Thursday 15 November 2018

10 years on from the Lehman Brothers collapse... so, what did we learn?

A decade on from the financial crash, Dan O’Brien assesses how the world has changed, and not changed

It was often remarked after the crash of a decade ago that it was a once-in-a-century event
It was often remarked after the crash of a decade ago that it was a once-in-a-century event
Dan O'Brien

Dan O'Brien

This Saturday marks the 10th anniversary of the collapse of Lehman Brothers bank and the beginning of what came to be known as the Great Recession. Last week this column looked at the consequences and policy responses in Ireland. Today’s column looks at the wider international ramifications — for politics, economics, Europe, and the regulation of finance.

÷ Economic mismanagement and the politics of discontent

The deepest slump in living memory across most of the western world caused tens of millions of job losses and increased economic insecurity for billions of people. The huge declines in economic activity recorded at the time also caused tax revenues to fall. That, and multiple bank bail-outs, left many governments constrained in their capacity to mitigate the effects of the crash.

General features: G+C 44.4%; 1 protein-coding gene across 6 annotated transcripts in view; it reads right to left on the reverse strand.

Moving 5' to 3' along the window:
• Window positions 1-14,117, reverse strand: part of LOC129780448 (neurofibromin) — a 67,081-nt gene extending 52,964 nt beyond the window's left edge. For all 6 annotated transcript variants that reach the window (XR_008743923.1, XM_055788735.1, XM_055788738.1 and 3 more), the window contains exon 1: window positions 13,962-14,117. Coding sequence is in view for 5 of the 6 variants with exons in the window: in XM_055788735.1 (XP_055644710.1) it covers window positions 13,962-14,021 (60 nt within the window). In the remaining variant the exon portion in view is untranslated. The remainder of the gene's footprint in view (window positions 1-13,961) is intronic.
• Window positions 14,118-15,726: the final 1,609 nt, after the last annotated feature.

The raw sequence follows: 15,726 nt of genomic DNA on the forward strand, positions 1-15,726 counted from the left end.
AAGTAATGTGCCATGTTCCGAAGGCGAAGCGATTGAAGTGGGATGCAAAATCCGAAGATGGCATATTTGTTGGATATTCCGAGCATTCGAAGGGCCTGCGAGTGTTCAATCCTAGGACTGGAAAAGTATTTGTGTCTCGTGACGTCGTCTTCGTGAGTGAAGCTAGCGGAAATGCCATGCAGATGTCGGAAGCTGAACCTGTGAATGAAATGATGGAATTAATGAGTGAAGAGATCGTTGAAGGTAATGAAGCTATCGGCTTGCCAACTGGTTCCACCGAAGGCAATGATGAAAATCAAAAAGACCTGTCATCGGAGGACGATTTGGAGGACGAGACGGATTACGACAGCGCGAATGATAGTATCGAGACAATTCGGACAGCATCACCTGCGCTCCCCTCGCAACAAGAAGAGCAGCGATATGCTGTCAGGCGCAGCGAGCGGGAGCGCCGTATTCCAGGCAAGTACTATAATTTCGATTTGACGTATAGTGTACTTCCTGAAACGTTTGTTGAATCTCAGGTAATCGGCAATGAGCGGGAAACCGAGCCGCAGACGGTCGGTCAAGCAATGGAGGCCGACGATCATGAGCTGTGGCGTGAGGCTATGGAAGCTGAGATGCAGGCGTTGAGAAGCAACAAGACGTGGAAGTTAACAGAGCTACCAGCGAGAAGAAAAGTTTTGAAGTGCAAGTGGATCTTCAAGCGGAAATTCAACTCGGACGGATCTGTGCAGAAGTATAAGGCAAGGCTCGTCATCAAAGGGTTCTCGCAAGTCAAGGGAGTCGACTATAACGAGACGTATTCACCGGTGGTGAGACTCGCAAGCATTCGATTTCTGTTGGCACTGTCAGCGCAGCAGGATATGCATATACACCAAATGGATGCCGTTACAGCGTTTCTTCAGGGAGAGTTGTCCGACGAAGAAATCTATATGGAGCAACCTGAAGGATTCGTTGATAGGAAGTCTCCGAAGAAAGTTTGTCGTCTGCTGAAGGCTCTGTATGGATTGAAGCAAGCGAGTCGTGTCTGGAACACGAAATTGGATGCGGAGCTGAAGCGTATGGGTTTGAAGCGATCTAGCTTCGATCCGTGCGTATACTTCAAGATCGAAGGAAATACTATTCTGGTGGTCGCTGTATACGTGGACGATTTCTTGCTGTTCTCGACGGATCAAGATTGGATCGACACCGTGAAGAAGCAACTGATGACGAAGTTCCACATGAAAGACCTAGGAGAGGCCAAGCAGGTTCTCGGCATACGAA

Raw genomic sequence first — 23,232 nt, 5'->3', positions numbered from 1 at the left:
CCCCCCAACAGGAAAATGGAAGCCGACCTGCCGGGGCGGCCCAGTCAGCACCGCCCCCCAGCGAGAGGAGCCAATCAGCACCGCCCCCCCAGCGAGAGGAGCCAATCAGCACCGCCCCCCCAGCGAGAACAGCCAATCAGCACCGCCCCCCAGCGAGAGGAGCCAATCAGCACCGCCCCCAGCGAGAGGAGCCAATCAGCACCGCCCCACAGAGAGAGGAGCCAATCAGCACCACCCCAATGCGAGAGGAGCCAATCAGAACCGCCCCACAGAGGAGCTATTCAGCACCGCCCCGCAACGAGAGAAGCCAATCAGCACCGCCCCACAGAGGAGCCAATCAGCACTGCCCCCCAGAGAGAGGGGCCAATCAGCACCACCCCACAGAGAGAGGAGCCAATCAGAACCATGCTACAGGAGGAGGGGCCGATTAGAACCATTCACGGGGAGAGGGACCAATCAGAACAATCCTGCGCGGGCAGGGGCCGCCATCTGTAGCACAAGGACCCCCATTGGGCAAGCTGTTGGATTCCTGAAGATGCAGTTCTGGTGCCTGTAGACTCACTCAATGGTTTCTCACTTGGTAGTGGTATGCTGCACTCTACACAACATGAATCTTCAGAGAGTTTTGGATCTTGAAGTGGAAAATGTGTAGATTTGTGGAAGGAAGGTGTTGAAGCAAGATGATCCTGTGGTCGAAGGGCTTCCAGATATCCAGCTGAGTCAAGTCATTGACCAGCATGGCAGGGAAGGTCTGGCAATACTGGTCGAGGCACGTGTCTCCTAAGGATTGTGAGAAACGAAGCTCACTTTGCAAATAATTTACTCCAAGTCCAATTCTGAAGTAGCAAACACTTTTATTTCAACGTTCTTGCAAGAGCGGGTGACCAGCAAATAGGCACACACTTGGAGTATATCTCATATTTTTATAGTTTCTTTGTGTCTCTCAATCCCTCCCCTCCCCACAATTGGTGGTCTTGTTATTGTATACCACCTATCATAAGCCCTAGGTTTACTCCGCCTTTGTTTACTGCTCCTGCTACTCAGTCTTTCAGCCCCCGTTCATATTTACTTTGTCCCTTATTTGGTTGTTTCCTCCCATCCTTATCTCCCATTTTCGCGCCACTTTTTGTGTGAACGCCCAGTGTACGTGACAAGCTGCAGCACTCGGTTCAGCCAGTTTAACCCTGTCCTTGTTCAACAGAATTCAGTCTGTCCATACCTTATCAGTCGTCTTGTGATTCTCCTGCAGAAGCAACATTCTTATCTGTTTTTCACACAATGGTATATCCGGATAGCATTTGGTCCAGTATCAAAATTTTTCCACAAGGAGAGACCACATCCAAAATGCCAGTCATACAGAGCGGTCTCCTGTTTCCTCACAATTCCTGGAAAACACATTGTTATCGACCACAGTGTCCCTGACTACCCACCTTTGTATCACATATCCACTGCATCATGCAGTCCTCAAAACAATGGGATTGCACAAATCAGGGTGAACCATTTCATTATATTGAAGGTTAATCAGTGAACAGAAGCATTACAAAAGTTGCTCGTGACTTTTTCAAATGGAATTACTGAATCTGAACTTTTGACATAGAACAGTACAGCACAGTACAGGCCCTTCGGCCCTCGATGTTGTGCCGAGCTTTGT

The darkening of the political mood in the western world, the fragmenting of voting patterns and this rise of illiberal parties over the past decade are trends that have almost certainly been hastened by the economic effects of the crash.

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